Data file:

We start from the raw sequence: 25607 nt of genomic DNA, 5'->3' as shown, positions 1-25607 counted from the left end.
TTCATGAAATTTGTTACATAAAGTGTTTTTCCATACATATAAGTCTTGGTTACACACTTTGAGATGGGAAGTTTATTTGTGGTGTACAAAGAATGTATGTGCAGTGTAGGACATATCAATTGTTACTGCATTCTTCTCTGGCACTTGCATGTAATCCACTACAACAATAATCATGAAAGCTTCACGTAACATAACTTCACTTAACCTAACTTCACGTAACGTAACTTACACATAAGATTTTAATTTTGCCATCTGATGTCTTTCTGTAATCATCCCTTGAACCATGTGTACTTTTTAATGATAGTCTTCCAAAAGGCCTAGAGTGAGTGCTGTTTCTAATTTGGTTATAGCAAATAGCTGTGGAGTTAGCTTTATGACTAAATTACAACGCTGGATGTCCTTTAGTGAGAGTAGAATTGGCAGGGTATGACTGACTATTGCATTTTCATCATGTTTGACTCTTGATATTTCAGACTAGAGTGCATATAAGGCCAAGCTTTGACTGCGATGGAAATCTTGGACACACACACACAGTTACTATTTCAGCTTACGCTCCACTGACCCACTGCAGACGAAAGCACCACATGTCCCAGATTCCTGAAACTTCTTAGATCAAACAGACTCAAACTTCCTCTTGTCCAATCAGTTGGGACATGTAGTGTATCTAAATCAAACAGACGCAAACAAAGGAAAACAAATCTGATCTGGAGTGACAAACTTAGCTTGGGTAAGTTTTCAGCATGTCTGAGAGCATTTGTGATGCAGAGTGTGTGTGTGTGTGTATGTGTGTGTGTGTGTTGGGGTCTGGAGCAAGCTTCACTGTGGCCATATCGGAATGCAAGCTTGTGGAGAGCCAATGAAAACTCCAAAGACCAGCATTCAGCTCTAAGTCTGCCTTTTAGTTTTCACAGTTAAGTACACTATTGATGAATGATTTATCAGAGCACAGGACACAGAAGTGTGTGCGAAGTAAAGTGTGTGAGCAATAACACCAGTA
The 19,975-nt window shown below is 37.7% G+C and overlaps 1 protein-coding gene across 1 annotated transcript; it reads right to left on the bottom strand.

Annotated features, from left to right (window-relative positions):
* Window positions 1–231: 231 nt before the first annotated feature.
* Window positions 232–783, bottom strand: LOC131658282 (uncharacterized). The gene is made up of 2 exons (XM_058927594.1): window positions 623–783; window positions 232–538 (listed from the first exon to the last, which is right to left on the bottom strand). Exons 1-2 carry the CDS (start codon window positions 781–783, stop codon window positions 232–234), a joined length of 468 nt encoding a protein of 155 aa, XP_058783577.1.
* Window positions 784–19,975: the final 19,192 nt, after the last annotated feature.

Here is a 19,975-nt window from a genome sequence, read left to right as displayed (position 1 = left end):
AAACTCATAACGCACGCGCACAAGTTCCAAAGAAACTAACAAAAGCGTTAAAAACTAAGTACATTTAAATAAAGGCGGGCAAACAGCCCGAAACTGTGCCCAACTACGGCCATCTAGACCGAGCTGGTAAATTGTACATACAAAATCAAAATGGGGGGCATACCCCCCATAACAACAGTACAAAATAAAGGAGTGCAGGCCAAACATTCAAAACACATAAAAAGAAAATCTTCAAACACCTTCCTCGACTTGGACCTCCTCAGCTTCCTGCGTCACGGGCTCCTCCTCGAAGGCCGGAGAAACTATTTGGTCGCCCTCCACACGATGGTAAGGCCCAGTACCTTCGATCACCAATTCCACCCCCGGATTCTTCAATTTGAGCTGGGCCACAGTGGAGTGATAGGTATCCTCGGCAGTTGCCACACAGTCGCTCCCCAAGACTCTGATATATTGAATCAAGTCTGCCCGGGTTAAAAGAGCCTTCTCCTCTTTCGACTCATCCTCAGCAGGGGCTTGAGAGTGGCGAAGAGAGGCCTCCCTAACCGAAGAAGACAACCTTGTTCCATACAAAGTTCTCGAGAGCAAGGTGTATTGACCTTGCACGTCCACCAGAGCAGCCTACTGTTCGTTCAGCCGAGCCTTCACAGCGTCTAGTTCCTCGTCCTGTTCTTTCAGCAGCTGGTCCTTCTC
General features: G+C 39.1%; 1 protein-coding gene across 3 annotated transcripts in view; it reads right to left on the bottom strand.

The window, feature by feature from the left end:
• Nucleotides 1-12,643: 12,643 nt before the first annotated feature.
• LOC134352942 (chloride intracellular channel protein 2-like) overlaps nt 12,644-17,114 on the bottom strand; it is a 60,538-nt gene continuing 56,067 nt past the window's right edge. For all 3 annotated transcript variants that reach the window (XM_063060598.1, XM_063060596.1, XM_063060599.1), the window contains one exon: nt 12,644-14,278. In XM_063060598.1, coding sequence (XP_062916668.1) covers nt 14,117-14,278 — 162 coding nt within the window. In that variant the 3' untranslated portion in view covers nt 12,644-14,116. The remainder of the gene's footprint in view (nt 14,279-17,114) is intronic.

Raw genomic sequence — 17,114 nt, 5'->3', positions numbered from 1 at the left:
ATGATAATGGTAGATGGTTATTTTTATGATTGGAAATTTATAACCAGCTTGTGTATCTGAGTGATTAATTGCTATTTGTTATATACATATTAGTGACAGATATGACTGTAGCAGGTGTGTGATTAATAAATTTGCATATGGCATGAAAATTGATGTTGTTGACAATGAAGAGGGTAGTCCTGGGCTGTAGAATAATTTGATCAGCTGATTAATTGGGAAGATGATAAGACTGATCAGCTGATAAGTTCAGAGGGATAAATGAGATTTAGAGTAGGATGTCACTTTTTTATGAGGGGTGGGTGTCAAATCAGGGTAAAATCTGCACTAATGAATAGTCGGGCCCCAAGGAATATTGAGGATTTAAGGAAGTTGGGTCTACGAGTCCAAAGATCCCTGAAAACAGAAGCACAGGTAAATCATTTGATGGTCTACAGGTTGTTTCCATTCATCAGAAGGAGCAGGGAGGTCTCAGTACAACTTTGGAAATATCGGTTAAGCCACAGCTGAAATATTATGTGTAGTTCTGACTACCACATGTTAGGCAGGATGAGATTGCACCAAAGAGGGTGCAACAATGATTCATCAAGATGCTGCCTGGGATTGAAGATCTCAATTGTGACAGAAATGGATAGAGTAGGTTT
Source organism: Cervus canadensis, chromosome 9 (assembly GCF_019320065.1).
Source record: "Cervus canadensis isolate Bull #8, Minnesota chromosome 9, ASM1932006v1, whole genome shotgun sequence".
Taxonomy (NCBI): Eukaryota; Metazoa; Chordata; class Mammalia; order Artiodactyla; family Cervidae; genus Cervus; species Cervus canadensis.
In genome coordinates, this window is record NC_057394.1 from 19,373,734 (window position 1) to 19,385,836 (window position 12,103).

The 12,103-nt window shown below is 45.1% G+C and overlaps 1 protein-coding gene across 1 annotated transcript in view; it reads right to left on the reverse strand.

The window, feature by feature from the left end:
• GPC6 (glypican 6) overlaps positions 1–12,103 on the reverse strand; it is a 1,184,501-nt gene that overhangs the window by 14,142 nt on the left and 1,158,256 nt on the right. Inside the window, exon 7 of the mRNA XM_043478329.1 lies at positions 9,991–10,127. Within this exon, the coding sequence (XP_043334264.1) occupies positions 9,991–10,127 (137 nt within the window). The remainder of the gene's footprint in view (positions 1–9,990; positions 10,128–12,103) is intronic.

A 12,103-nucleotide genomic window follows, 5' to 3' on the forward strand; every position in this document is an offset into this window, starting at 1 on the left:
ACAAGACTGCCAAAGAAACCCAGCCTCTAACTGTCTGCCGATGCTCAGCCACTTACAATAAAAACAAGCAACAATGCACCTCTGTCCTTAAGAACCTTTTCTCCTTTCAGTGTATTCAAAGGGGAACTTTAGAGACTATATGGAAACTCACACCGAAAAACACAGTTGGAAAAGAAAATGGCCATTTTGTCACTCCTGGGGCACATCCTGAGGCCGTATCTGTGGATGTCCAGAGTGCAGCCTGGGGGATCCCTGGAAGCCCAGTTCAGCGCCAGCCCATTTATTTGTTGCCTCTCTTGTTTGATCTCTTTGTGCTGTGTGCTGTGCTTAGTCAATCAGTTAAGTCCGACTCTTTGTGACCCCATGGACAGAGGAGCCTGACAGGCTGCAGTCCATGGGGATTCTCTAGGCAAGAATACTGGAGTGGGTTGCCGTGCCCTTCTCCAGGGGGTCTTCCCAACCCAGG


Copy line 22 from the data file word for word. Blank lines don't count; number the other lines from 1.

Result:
• GPC6 (glypican 6) overlaps positions 1–12,103 on the reverse strand; it is a 1,184,501-nt gene that overhangs the window by 14,142 nt on the left and 1,158,256 nt on the right. Inside the window, exon 7 of the mRNA XM_043478329.1 lies at positions 9,991–10,127. Within this exon, the coding sequence (XP_043334264.1) occupies positions 9,991–10,127 (137 nt within the window). The remainder of the gene's footprint in view (positions 1–9,990; positions 10,128–12,103) is intronic.